After a few days to catch up on some washing and shopping, we headed off to have a look at Krafla, a volcanic range with a geothermal power station bolted onto the side. The power station has been there since the late 1970’s and very nearly didn’t get finished as the volcano that supplies the steam which the turbines take advantage of decided to erupt six months into construction. Despite the eruptions continuing for the best part of nine years, work went on
regardless - they really do know how to live side by side with that kind of thing here! Unfortunately the weather was so atrocious that we didn’t take the camera outside, and having driven up to the top of the mountain, we had about five minutes outside, froze right through and got completely soaked then drove down again!
At the bottom of the mountain is a place called Hverarond, a hillside covered in bubbling mud pools and steaming fumaroles. A lot of the area is roped off so you have to stick to the specified path, but when the explanation is that if you don't, you could break through the crust and plunge your lower leg into superheated steam or maybe even lava, you’re happy to stick to the path! Once you get used to the strong smell of sulphur, it's really the noise that I wasnt expecting. There was one pile of stones that appeared to have been placed in a pile over a steam vent, and the vapour was just roaring out. The steam trail downwind of it went on for a good 100ft or so, and you could see from the scattered rocks around the pile that sometimes the vent had a bit of a ‘burp’ and dislodged some of the stack. Jason was very brave though and posed in front of it for me :-)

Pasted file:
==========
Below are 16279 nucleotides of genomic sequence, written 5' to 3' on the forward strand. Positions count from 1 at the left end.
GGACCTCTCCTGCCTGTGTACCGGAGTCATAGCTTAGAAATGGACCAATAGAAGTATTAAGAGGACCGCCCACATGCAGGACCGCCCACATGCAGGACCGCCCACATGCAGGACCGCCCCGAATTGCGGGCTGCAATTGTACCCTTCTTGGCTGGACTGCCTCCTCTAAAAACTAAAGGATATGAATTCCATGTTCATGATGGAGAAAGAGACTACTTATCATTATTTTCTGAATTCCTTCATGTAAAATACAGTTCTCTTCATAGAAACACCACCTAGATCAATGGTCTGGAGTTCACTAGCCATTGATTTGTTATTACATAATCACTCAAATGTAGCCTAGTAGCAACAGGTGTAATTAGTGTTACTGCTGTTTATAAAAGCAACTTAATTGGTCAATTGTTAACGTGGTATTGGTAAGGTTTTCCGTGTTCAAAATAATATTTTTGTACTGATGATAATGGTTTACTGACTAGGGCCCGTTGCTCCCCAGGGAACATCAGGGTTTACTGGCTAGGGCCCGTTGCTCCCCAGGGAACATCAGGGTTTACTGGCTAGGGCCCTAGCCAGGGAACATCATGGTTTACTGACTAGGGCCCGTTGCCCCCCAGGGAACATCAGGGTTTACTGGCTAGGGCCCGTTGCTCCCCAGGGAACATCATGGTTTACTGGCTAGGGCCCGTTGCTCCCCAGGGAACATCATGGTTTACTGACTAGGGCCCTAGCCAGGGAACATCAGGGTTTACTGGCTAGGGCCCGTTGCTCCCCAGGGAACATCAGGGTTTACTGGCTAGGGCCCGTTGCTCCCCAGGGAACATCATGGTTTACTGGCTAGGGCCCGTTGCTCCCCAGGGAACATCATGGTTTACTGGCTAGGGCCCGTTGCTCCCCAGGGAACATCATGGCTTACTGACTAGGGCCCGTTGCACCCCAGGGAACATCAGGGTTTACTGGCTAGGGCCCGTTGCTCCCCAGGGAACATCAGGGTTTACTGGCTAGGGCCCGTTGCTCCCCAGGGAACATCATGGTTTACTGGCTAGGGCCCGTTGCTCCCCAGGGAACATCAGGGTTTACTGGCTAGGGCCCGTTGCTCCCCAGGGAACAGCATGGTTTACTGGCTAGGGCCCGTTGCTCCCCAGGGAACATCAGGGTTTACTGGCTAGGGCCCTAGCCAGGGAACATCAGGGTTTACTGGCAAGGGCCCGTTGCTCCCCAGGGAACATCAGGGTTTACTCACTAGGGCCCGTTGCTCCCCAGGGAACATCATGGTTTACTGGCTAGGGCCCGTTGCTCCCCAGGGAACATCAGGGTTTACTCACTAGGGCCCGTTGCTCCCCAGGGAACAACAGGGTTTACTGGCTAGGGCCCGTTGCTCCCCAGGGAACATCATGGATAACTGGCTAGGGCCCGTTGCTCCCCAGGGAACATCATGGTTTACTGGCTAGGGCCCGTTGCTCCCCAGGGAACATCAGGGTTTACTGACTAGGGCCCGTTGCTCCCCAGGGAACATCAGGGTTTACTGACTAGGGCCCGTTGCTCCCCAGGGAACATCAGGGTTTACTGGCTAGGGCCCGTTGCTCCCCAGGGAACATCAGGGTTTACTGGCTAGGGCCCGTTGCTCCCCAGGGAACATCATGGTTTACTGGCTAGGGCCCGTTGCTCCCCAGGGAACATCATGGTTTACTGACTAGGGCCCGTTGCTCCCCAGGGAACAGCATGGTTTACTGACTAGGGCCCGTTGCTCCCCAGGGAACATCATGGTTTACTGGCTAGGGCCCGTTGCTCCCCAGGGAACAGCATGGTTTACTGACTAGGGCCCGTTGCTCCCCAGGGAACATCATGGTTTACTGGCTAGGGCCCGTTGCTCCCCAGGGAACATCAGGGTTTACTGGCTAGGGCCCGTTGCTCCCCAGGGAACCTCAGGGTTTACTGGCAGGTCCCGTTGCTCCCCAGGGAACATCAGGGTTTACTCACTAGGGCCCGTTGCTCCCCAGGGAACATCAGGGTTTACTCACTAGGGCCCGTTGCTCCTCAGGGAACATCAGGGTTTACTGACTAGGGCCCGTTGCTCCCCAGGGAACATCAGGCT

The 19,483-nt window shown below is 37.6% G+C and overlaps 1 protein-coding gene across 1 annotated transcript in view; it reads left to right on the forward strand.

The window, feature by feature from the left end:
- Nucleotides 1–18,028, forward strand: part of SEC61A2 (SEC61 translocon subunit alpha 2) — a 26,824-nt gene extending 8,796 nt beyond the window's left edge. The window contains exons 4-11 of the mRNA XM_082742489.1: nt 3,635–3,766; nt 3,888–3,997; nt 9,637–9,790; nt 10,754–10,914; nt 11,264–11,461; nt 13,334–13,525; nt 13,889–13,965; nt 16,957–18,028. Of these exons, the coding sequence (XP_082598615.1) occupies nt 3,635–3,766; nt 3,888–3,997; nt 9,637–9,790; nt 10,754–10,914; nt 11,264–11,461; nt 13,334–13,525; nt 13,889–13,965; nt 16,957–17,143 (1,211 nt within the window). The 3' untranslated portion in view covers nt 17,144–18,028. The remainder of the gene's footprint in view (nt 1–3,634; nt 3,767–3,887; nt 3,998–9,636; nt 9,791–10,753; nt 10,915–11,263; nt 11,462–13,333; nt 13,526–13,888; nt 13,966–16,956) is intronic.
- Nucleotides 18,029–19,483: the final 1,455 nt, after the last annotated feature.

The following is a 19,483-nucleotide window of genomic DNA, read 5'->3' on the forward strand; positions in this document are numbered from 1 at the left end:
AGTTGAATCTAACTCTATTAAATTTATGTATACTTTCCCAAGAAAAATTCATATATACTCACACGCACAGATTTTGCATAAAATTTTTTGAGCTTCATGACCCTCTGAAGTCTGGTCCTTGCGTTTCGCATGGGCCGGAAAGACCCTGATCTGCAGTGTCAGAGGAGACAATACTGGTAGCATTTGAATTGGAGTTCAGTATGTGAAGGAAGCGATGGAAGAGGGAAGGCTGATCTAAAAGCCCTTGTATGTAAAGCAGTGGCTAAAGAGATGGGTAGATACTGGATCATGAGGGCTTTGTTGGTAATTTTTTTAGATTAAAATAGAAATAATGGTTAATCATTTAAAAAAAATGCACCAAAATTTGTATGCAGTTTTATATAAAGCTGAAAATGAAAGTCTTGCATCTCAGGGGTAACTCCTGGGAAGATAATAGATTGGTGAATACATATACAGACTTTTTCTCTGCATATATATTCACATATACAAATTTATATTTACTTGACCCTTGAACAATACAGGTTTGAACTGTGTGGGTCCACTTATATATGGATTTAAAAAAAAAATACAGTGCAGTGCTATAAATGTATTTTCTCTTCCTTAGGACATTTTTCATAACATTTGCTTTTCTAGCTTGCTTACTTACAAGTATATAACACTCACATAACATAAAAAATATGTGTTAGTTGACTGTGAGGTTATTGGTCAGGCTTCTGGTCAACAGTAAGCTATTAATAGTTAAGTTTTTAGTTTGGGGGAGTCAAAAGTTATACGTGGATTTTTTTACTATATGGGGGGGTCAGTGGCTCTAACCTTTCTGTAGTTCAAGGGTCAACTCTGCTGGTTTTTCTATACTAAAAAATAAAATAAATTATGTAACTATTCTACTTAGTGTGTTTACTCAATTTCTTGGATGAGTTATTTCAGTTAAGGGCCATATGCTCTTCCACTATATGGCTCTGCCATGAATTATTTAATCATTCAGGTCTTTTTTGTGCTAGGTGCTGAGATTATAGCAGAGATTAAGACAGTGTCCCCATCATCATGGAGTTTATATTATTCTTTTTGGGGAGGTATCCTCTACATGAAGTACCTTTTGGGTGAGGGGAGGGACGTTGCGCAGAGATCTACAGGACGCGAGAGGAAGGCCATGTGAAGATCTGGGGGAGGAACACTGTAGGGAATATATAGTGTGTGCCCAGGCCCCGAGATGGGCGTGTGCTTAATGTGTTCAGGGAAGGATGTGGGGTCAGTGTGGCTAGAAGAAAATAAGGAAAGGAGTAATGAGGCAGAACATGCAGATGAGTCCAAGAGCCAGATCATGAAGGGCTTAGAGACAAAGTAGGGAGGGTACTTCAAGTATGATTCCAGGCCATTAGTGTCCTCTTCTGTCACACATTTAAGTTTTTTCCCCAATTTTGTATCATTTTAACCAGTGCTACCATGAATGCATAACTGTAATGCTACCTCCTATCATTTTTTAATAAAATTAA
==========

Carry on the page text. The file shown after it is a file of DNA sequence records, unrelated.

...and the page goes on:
There was steam pouring out of the ground everywhere. Sometimes there was a bubbling pool of gloopy, thick blueish mud, other times it was just a cracked surface of dried out old mud, and then sometimes it was a conical shaped protuberance with lots of sulphuric deposits around it that told you it used to be a steam vent but wasn’t any longer. Well, not currently anyway - nothing stays quiet for long in Iceland, and at a mere 4km from the Krafla caldera, the chances of things staying quiet forever are about zero.
It's easy to become accustomed to the sight of steam pouring out of the ground when you’re travelling around Iceland, and it's only when I look at photos as I’m doing the website that I really start to
comprehend the true otherworldliness of the place. If that started to happen in your back garden, would you think nothing of it? Unless whoever is reading this also lives in Iceland or somewhere like it (is there anywhere like it??), chances are it’d create quite a stir. But not here - more likely the vent would be tapped and maybe used to warm a hot tub, or heat a house.
We spent so long wandering around the mud pools that by the time we headed back to Moglet, it was getting late. We had intended to drive off today but decided in the end to head to familiar territory for the night, back the 5 or 6km to the campsite at Hlid, via the supermarket for a hotdog, naturally :-)